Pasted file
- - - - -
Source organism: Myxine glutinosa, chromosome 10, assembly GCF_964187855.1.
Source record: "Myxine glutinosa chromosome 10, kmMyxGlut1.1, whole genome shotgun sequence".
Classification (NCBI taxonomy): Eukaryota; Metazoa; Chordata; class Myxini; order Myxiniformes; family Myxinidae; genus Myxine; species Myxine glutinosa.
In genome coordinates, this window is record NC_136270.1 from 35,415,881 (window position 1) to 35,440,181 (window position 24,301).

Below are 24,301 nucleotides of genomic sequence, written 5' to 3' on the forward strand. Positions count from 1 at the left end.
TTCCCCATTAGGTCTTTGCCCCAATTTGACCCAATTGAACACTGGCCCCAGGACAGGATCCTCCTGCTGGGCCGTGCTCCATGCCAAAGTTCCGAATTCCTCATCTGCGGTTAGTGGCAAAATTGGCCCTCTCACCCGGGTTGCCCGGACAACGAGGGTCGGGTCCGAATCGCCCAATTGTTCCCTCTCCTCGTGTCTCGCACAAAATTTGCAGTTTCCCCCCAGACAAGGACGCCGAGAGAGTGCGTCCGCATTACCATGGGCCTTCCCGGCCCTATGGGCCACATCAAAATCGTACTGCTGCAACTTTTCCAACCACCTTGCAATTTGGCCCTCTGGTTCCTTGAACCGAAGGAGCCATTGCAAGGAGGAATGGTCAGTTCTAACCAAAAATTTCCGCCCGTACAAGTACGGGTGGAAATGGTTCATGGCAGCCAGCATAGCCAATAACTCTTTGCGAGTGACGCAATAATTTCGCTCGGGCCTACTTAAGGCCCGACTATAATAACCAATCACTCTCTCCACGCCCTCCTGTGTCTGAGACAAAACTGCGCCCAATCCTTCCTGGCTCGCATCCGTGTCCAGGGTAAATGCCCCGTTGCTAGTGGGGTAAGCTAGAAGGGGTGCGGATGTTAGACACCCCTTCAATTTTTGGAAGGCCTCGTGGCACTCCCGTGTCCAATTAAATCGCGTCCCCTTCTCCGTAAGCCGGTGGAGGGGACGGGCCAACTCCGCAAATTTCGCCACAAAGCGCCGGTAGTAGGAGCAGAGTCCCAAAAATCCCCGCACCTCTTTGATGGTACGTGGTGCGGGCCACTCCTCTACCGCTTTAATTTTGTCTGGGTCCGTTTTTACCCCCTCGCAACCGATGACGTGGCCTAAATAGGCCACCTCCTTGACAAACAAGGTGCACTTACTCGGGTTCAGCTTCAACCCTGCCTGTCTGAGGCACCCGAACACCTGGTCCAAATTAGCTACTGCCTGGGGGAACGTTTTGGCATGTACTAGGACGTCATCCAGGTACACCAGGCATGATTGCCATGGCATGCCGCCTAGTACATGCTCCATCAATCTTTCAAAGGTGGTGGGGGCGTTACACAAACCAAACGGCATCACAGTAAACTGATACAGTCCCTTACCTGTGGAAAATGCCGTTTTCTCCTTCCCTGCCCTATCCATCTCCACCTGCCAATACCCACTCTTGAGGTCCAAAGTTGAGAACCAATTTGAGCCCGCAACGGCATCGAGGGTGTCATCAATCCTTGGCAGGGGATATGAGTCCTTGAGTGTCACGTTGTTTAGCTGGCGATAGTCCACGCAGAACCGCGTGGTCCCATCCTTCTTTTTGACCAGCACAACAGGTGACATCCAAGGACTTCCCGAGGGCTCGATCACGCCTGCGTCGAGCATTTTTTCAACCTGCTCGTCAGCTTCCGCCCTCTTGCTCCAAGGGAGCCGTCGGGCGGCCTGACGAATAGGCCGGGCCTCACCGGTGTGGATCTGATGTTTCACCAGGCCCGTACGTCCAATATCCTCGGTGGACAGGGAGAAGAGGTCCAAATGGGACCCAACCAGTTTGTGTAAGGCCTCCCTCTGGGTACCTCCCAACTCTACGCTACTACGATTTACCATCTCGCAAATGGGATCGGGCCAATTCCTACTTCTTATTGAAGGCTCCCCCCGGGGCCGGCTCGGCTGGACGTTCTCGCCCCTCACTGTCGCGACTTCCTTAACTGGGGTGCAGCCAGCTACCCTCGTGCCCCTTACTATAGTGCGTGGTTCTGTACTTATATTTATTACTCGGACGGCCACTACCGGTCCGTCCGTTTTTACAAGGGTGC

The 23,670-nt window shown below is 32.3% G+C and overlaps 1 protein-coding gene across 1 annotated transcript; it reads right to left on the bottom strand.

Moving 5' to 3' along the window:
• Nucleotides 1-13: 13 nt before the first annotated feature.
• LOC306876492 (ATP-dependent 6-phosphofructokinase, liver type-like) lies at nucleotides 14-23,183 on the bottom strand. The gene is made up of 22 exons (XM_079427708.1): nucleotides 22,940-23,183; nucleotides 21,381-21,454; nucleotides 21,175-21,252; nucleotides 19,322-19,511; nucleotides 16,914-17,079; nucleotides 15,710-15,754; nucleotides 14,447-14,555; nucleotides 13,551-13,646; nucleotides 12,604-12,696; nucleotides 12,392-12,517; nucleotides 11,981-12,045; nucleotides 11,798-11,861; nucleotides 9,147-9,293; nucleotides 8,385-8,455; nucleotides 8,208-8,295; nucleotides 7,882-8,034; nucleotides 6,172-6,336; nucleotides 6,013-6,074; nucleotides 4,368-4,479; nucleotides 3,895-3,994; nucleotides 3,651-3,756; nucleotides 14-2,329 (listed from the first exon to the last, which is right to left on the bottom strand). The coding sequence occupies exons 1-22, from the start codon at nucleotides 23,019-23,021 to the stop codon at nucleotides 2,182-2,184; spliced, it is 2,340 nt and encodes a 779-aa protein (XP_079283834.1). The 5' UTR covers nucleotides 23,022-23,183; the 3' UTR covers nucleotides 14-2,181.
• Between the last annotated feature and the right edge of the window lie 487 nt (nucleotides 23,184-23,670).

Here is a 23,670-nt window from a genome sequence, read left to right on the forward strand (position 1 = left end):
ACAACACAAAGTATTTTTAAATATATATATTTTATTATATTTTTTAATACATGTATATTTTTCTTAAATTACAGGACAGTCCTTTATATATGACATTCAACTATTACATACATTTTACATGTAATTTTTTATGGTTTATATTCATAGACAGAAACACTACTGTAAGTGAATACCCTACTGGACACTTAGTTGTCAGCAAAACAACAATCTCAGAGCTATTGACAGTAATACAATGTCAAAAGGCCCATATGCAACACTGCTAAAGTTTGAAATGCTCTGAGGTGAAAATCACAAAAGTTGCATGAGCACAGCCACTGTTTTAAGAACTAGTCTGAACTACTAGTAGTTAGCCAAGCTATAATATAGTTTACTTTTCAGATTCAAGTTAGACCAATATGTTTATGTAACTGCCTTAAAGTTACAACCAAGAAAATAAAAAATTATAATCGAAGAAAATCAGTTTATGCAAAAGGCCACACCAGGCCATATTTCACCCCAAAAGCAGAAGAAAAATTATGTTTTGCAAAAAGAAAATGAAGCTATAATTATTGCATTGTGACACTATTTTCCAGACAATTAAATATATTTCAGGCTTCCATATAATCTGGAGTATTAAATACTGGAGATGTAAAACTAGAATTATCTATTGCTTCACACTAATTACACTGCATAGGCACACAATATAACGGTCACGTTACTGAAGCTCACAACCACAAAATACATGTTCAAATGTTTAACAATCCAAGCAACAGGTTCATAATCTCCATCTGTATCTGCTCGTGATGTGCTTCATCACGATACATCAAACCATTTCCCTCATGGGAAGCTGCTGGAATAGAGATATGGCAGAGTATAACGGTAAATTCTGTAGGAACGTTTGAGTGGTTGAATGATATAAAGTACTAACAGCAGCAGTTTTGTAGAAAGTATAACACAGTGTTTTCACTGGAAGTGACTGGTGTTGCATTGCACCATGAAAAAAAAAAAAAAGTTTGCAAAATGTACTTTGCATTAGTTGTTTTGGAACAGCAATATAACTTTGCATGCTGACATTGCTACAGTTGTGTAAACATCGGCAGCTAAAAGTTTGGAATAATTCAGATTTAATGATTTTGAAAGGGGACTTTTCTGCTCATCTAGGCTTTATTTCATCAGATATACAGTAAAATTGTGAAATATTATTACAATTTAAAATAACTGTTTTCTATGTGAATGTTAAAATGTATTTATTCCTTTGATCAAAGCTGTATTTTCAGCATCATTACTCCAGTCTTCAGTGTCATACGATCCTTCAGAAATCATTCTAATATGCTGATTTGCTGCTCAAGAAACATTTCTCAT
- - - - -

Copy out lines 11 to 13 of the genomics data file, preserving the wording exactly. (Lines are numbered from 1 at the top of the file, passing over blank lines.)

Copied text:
• Between the last annotated feature and the right edge of the window lie 487 nt (nucleotides 23,184-23,670).

Here is a 23,670-nt window from a genome sequence, read left to right on the forward strand (position 1 = left end):
ACAACACAAAGTATTTTTAAATATATATATTTTATTATATTTTTTAATACATGTATATTTTTCTTAAATTACAGGACAGTCCTTTATATATGACATTCAACTATTACATACATTTTACATGTAATTTTTTATGGTTTATATTCATAGACAGAAACACTACTGTAAGTGAATACCCTACTGGACACTTAGTTGTCAGCAAAACAACAATCTCAGAGCTATTGACAGTAATACAATGTCAAAAGGCCCATATGCAACACTGCTAAAGTTTGAAATGCTCTGAGGTGAAAATCACAAAAGTTGCATGAGCACAGCCACTGTTTTAAGAACTAGTCTGAACTACTAGTAGTTAGCCAAGCTATAATATAGTTTACTTTTCAGATTCAAGTTAGACCAATATGTTTATGTAACTGCCTTAAAGTTACAACCAAGAAAATAAAAAATTATAATCGAAGAAAATCAGTTTATGCAAAAGGCCACACCAGGCCATATTTCACCCCAAAAGCAGAAGAAAAATTATGTTTTGCAAAAAGAAAATGAAGCTATAATTATTGCATTGTGACACTATTTTCCAGACAATTAAATATATTTCAGGCTTCCATATAATCTGGAGTATTAAATACTGGAGATGTAAAACTAGAATTATCTATTGCTTCACACTAATTACACTGCATAGGCACACAATATAACGGTCACGTTACTGAAGCTCACAACCACAAAATACATGTTCAAATGTTTAACAATCCAAGCAACAGGTTCATAATCTCCATCTGTATCTGCTCGTGATGTGCTTCATCACGATACATCAAACCATTTCCCTCATGGGAAGCTGCTGGAATAGAGATATGGCAGAGTATAACGGTAAATTCTGTAGGAACGTTTGAGTGGTTGAATGATATAAAGTACTAACAGCAGCAGTTTTGTAGAAAGTATAACACAGTGTTTTCACTGGAAGTGACTGGTGTTGCATTGCACCATGAAAAAAAAAAAAAAGTTTGCAAAATGTACTTTGCATTAGTTGTTTTGGAACAGCAATATAACTTTGCATGCTGACATTGCTACAGTTGTGTAAACATCGGCAGCTAAAAGTTTGGAATAATTCAGATTTAATGATTTTGAAAGGGGACTTTTCTGCTCATCTAGGCTTTATTTCATCAGATATACAGTAAAATTGTGAAATATTATTACAATTTAAAATAACTGTTTTCTATGTGAATGTTAAAATGTATTTATTCCTTTGATCAAAGCTGTATTTTCAGCATCATTACTCCAGTCTTCAGTGTCATACGATCCTTCAGAAATCATTCTAATATGCTGATTTGCTGCTCAAGAAACATTTCTCAT